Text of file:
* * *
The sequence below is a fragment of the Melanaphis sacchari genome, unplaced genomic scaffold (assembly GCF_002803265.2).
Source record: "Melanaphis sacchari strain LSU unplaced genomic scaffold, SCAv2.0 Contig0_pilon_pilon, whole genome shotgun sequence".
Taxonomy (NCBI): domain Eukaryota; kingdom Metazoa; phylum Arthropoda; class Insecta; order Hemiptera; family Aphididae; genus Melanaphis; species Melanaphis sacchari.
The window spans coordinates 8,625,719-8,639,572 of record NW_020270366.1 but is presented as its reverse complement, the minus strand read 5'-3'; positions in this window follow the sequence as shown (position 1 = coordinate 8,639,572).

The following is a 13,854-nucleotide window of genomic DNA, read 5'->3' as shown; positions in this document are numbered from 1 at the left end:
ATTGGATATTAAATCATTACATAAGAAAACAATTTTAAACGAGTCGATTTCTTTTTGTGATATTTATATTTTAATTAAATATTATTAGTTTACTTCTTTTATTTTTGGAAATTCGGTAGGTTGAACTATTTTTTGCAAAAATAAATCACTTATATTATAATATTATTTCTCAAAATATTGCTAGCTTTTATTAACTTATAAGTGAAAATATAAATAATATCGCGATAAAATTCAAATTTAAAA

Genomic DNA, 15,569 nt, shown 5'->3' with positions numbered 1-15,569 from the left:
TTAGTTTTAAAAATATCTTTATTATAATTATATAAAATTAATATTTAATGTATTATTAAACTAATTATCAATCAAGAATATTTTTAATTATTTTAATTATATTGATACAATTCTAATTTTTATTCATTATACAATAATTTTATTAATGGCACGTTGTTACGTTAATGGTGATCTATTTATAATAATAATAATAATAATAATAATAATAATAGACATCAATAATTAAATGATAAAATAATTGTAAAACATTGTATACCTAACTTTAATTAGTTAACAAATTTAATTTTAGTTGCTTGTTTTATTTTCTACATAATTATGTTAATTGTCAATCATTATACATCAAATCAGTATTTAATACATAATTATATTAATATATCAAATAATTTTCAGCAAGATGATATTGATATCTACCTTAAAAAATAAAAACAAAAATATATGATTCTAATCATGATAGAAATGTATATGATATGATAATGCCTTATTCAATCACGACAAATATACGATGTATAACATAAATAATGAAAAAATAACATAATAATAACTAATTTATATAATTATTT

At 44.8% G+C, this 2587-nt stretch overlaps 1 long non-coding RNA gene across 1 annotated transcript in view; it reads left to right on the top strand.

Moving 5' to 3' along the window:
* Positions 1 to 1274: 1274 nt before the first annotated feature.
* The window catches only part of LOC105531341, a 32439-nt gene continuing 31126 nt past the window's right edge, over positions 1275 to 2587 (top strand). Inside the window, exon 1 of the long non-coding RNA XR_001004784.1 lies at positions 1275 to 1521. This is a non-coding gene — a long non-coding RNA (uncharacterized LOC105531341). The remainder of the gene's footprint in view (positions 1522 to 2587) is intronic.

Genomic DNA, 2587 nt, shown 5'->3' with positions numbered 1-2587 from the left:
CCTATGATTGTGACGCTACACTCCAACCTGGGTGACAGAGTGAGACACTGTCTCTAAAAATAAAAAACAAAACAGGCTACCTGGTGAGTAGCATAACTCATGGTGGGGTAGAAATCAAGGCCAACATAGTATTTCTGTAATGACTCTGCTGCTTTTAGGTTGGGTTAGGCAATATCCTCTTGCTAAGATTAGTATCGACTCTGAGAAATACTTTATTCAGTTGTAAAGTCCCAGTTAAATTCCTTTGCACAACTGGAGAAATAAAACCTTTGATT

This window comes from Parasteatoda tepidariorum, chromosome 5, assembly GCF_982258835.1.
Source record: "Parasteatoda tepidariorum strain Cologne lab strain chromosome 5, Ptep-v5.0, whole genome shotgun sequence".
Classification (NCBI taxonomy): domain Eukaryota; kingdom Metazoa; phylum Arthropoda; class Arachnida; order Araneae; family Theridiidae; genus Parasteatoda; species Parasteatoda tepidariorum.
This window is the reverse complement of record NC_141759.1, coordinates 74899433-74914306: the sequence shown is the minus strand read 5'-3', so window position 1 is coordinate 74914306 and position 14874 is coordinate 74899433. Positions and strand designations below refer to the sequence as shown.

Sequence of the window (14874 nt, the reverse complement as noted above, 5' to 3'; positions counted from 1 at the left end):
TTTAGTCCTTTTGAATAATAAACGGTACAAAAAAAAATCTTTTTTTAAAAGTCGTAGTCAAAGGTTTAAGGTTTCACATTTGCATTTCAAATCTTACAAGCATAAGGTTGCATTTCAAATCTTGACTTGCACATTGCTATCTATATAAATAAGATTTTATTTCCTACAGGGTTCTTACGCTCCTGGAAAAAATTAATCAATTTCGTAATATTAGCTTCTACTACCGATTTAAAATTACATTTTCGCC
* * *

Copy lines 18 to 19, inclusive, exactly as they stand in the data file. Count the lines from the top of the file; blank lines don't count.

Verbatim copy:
This window is the reverse complement of record NC_141759.1, coordinates 74899433-74914306: the sequence shown is the minus strand read 5'-3', so window position 1 is coordinate 74914306 and position 14874 is coordinate 74899433. Positions and strand designations below refer to the sequence as shown.

Sequence of the window (14874 nt, the reverse complement as noted above, 5' to 3'; positions counted from 1 at the left end):